I have no hard data, but from my personal experience in people specifying right or left directions (similarly east or west) and up or down (north or south, top or bottom), people frequently make mistakes with specifying left or right much more often.

1) Is there some hard data on such a difference in frequencies?

2) If so, does cognitive-neuroscience address this difference?

(Certainly, there are physical properties of our world that enforce the distinction between up and down (gravity) but not between left and right although people do generally have a right-hand motor bias.)


1 Answer 1


There is data on this question generated by research on the embodiment of spatial cognition. The idea here is that we mentally represent and construct space in relation to our bodies. From this perspective, the differences that you describe (left vs. right more complicated than up vs down) stem from the properties of how we perceive the world in our bodies:

Tversky (2008) describing research of Franklin and Tversky (1990):

We proposed that people keep track of the relative positions of the objects around them as they move by constructing a spatial-mental framework out of the three axes of the body and appending objects to it, updating it as the situation changes. We reasoned that accessibility of objects should reflect characteristics of the body axes and the world relevant to perception and action. The head-feet axis has salient asymmetries both perceptually and behaviorally; moreover, for the canonically upright observer, it correlates with the only asymmetric axis in the world, the up-down axis of gravity. The front-back axis separates the world that can be easily perceived and acted on from the world that cannot be easily perceived or acted on, but the left-right axis has few salient perceptual or behavioral asymmetries. This analysis predicts that, for the upright observer, things located along the head-feet axis should be fastest to retrieve, followed by things located on the front-back axis, followed by things located on the left-right axis.

Their data supports this reasoning. Furthermore in their experiments they also disentangled gravity from body orientation by having some participants recline:

For the reclining observer, no body axis correlates with gravity, so accessibility depends entirely on the body axes. In this case, things located along the front-back axis should be fastest because of the forward bias of perception and action.

This was the case as well.

Note that accessibility was operationalized as the speed in which participants could name the position of an object. Participants made very few errors in this task. So strictly speaking it does not answer your question about left-right errors. On the whole, this has nevertheless much overlap with your question. They could have increased the number of errors by imposing a short reaction time window, for example. In this case they would have expected these effects on the error rate.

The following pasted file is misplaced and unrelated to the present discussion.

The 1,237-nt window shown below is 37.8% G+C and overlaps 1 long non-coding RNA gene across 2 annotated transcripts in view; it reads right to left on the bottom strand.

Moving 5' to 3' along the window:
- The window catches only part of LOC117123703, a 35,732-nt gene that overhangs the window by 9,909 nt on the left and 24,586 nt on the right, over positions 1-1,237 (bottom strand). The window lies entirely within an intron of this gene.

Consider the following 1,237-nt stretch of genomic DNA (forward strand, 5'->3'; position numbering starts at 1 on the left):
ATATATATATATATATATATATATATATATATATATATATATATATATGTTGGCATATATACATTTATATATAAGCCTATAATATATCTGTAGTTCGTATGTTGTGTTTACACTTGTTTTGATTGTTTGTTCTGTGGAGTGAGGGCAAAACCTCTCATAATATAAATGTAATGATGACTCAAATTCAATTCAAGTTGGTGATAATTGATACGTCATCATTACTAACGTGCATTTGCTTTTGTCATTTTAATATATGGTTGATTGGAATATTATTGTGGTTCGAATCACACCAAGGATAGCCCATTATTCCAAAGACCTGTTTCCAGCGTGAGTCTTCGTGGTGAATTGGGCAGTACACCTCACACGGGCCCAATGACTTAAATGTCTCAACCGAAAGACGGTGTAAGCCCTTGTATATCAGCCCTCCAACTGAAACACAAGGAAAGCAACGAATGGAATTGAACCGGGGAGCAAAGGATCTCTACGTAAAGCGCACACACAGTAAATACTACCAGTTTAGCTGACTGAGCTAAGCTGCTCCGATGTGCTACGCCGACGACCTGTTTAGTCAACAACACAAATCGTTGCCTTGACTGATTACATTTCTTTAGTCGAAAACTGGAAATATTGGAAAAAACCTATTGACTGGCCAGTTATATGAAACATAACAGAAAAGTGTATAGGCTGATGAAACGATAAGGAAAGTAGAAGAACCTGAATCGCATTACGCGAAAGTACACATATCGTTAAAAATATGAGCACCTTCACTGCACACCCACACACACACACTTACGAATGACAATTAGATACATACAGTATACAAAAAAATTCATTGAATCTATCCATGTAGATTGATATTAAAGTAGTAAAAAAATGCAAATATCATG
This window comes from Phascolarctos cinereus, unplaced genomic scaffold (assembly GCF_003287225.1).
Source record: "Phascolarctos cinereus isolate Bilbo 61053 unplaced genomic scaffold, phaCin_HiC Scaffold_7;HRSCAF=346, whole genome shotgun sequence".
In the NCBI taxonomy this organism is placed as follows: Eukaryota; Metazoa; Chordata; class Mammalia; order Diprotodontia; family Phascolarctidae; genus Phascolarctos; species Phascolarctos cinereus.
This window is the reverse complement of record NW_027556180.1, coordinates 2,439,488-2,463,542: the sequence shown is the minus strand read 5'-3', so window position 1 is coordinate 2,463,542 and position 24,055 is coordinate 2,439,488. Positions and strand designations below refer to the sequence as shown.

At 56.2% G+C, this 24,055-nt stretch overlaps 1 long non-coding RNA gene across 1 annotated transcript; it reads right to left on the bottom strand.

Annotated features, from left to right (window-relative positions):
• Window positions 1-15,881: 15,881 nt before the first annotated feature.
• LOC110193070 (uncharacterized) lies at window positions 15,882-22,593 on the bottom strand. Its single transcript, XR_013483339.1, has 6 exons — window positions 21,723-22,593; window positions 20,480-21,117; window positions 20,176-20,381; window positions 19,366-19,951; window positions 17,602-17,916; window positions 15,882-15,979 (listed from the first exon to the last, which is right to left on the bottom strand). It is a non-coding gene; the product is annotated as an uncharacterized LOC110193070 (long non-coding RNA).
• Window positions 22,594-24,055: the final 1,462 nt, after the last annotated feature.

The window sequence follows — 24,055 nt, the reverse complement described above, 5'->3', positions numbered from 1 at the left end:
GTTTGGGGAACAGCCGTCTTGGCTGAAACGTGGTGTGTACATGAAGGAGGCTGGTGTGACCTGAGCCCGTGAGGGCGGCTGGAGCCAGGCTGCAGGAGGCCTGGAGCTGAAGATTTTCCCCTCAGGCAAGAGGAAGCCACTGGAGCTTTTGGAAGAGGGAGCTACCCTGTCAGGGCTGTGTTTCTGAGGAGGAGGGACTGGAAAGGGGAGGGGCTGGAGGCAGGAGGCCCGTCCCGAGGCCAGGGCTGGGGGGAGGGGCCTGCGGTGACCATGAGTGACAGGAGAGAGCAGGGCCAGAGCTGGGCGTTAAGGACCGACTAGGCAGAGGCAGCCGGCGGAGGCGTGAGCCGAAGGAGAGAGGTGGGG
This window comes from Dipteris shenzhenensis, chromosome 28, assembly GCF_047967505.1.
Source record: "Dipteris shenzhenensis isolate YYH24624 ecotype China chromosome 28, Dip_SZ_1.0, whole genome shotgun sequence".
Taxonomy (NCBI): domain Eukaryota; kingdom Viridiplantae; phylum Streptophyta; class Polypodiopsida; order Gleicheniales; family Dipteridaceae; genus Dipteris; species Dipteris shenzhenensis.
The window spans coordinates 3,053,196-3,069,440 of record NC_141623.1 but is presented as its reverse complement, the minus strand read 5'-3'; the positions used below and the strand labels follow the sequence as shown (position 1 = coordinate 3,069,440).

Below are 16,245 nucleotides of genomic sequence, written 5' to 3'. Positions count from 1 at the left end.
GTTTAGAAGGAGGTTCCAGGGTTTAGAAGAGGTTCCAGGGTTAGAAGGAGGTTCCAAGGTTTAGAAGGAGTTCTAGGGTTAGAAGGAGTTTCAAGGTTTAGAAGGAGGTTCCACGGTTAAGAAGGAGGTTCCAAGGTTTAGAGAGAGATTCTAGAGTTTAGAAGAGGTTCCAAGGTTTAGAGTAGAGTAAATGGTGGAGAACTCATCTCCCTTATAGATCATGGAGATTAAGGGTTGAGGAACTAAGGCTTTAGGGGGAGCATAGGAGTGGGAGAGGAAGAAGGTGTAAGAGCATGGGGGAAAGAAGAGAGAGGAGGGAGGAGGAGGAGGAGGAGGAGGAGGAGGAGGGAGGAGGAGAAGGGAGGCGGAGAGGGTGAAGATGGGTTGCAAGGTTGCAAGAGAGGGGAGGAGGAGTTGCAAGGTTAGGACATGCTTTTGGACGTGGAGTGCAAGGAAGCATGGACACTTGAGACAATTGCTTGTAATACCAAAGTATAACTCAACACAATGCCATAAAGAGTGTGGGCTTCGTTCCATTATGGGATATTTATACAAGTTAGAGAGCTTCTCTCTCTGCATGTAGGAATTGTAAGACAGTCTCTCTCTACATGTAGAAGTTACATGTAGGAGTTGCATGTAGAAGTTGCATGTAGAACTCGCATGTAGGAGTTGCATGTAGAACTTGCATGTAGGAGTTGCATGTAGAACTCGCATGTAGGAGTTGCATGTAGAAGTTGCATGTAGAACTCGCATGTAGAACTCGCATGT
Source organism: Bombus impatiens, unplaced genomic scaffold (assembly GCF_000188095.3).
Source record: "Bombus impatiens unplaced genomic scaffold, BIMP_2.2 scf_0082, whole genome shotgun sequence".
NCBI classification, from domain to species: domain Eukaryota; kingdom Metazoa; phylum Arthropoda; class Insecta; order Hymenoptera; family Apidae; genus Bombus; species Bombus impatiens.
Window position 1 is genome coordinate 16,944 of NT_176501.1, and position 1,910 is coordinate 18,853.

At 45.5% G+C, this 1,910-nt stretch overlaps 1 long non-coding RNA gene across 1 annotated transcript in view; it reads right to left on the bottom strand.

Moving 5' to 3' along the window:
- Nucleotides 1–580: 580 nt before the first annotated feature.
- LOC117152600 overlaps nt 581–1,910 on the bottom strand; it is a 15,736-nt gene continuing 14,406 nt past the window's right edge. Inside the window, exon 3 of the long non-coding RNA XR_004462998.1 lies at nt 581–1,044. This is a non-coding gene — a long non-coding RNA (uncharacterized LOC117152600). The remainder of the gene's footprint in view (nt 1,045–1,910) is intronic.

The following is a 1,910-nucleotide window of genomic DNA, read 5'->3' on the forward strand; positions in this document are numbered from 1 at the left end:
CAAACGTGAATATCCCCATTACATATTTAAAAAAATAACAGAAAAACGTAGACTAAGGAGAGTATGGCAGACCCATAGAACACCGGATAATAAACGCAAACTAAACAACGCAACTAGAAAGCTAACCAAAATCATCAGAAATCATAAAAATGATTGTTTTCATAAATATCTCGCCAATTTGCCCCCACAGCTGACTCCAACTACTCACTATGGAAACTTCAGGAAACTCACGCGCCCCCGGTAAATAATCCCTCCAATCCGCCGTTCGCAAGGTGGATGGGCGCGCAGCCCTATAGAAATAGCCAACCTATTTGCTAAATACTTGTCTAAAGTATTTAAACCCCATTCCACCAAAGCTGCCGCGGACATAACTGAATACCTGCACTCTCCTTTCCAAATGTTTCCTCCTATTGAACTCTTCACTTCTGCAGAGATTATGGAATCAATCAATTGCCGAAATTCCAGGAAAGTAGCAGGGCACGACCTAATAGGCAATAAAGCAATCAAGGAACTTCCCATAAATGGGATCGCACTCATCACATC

Franklin, N., & Tversky, B. (1990). Searching imagined environments. Journal of Experimental Psychology: General, 119, 63–76. doi:10.1037/0096-3445.119.1.63

Tversky, B. (2008). Spatial cognition: Situated and embodied. In P. Robbins and M. Aydede (Eds). Cambridge handbook of situated cognition. Cambridge: Cambridge University Press.

  • $\begingroup$ Very nice. No PET scans in controlled experiments to isolate related neural circuitry? $\endgroup$ Mar 13, 2015 at 6:49
  • $\begingroup$ I couldn't track anything down, but I don't know the neuroscience literature well. Maybe somebody else can weigh in. $\endgroup$
    – user7759
    Mar 14, 2015 at 5:48
  • 1
    $\begingroup$ And temporally: The front-back axis can be related to words about past-future also, but the relation can be reversed according to the underlying metaphor (movement vs. position in a queue (Japanese), e.g.). The vertical axis is related to time maybe more often in Chinese (but, the rise and fall, in English). For displaying motion or a sequence of events in cartoons, Americans have a preference for movement/flow-of-time from left to right; however, Australian aborigines would traditionally use an absolute east-west orientation, and traditional Japanese manga, right to left as in writing. $\endgroup$ Mar 15, 2015 at 1:37

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